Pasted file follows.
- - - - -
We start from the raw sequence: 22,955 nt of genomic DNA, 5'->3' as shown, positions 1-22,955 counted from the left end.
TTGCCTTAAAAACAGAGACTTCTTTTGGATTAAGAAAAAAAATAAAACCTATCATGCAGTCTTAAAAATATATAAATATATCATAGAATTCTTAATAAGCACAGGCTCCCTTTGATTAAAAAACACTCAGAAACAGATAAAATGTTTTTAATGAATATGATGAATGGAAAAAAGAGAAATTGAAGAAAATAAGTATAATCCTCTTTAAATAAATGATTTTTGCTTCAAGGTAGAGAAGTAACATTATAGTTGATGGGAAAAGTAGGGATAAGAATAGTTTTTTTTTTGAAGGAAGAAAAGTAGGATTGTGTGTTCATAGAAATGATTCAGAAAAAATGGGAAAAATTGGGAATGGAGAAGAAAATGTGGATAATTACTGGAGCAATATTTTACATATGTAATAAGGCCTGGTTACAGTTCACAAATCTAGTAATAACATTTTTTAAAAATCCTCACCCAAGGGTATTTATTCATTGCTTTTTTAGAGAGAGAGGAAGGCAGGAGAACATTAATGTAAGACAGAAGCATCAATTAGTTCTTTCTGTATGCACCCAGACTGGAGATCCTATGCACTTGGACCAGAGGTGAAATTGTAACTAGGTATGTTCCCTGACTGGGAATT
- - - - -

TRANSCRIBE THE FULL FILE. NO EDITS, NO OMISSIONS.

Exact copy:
We start from the raw sequence: 22,955 nt of genomic DNA, 5'->3' as shown, positions 1-22,955 counted from the left end.
TTGCCTTAAAAACAGAGACTTCTTTTGGATTAAGAAAAAAAATAAAACCTATCATGCAGTCTTAAAAATATATAAATATATCATAGAATTCTTAATAAGCACAGGCTCCCTTTGATTAAAAAACACTCAGAAACAGATAAAATGTTTTTAATGAATATGATGAATGGAAAAAAGAGAAATTGAAGAAAATAAGTATAATCCTCTTTAAATAAATGATTTTTGCTTCAAGGTAGAGAAGTAACATTATAGTTGATGGGAAAAGTAGGGATAAGAATAGTTTTTTTTTTGAAGGAAGAAAAGTAGGATTGTGTGTTCATAGAAATGATTCAGAAAAAATGGGAAAAATTGGGAATGGAGAAGAAAATGTGGATAATTACTGGAGCAATATTTTACATATGTAATAAGGCCTGGTTACAGTTCACAAATCTAGTAATAACATTTTTTAAAAATCCTCACCCAAGGGTATTTATTCATTGCTTTTTTAGAGAGAGAGGAAGGCAGGAGAACATTAATGTAAGACAGAAGCATCAATTAGTTCTTTCTGTATGCACCCAGACTGGAGATCCTATGCACTTGGACCAGAGGTGAAATTGTAACTAGGTATGTTCCCTGACTGGGAATT